The typical cost of "telephone" service that families are paying have gone up significantly since the days when we only had land lines and pay phones were ubiquitous enough to be used when you were out in your car. How many families are paying a couple hundred bucks a month or so so that every family member can be reached 24/7? Between cell phones and home internet/TV bills, people often spend a much higher percentage of the household income for these services than before, and then wonder why they have no m
      • Yeah, well... they don't do that. They keep buying overpriced cable, ridiculous cell phone plans, Nickelback, lies by politicians, McRibs, etc.

        They don't do that because most people don't need arrogant commenters who think they know better and want to dictate what they buy. What do you think such a condescending attitude accomplishes?

        And FWIW, personally I like the McRib, I think my politicians are doing a alright (B/B-) job and I'm quite happy that I can buy a cell phone that would be in the top 500 supercomputers [anandtech.com] in 1993 with a WWAN faster than LANs of the time (remember 100baseT came out only in 1995 [wikipedia.org]). I don't know how you decided that this is

    • but when it gets its hands on something everybody wants and is willing to pay crazy prices for, it's gonna take you to the cleaners.

      FTFY.

      • by acoustix (123925)

        but when it gets its hands on something everybody wants and is willing to pay crazy prices for, it's gonna take you to the cleaners.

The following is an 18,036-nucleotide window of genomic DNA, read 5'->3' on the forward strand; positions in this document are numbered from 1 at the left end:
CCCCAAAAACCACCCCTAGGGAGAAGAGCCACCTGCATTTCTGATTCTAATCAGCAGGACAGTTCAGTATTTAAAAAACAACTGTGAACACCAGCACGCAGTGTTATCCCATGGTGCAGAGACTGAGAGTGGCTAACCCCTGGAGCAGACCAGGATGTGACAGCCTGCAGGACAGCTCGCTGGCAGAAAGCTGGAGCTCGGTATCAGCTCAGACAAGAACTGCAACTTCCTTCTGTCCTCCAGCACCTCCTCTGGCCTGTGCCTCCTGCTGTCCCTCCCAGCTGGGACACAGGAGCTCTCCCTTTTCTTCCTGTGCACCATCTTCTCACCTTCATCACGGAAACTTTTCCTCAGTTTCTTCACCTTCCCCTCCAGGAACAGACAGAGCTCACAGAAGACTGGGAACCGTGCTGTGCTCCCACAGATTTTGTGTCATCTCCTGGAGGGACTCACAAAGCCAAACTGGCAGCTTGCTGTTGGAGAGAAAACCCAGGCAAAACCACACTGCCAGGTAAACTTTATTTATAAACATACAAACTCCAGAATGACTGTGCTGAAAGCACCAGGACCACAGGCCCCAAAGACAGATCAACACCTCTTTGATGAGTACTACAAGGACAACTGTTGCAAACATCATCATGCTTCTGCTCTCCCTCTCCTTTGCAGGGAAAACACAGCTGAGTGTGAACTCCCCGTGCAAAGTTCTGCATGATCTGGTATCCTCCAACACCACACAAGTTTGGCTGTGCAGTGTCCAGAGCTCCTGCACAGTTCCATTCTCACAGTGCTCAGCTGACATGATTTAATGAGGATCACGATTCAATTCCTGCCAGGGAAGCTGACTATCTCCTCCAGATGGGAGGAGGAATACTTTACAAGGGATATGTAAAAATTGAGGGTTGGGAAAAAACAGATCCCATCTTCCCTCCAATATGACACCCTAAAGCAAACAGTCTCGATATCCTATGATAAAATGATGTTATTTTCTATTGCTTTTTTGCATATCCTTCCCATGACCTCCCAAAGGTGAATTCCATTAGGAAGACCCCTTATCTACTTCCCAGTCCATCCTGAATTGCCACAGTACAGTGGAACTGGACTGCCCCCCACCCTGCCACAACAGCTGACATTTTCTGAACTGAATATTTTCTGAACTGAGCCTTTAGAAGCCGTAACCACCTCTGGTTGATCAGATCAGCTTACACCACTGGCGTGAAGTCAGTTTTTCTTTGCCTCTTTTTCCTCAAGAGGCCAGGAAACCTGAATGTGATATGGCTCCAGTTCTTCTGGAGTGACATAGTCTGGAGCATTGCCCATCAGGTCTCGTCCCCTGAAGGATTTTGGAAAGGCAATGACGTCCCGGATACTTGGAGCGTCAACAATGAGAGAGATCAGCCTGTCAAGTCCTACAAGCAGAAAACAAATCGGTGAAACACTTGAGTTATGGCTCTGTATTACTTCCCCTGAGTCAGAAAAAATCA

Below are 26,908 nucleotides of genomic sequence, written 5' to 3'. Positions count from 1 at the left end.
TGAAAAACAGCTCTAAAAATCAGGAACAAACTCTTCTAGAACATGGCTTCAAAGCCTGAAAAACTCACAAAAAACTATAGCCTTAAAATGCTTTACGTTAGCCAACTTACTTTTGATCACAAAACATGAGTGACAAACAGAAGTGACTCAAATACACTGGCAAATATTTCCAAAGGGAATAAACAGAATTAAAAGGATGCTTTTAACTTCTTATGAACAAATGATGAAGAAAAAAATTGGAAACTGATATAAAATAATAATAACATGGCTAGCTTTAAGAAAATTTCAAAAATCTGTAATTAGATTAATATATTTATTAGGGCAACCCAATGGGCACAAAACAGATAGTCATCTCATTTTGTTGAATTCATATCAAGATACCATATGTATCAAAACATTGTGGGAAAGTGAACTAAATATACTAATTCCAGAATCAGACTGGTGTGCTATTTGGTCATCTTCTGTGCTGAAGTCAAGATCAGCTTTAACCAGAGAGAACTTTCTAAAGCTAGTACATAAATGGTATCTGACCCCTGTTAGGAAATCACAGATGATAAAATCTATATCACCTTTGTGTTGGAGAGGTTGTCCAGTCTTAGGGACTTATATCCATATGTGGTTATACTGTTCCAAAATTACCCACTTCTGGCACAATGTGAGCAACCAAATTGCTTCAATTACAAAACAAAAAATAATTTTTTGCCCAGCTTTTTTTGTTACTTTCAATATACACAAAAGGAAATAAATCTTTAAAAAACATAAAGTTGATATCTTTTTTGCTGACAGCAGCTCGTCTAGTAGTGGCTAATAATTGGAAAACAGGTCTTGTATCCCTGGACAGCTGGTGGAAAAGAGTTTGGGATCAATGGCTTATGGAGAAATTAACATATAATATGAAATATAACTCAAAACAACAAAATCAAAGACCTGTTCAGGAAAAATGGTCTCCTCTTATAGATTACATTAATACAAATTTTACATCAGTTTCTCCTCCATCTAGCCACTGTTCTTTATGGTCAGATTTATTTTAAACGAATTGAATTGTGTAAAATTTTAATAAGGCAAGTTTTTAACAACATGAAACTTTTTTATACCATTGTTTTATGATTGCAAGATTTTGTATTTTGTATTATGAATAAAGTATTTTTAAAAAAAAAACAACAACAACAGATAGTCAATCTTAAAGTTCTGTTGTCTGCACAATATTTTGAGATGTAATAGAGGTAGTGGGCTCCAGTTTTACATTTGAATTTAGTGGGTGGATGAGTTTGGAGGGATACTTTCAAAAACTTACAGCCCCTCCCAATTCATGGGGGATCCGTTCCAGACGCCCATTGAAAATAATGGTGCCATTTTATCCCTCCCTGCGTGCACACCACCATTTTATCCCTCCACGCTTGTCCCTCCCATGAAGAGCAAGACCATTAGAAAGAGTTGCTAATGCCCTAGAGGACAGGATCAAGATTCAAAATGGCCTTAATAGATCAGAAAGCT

FTFY.

        This!

        How is mobile Internet access a need? (Hint: It's not)

    • by dywolf (2673597)

      Let me FTFY: "[..] but when it gets its hands on something everybody wants, but no one has the guts to actually go without, it's gonna take you to the cleaners. Every single time."

      You are not insightful. In fact you are the opposite, willfully blind to your own fallacy. The market, ie consumers, did decide. They just decided that they dont care. They simply don't have the desire, or knowledge, or will, to stand up and say "hey, this is a ripoff, and im not going to give you my money anymore". They voted wit

    • by Fuzzums (250400)

      Nobody NEEDS 12Mbits/sec on a phone.

    • by dywolf (2673597)

      Dont blame capitalism for consumer apathy/ignorance.

    • by alen (225700)

      market is working fine

      just a few digital couch potatoes who do nothing but listen to music all day or watch netflix or some other media are whining.

      ios and android both have lots of offline options to sync via wifi and not use data. its the same OCD couch potatoes that seem to think that streaming is somehow cooler or better

    • So, guys... how's that whole "Let the market decide" argument working out for you? Capitalism works great for non-critical, non-infrastructure goods and services... but when it gets its hands on something everybody needs, it's gonna take you to the cleaners. Every single time.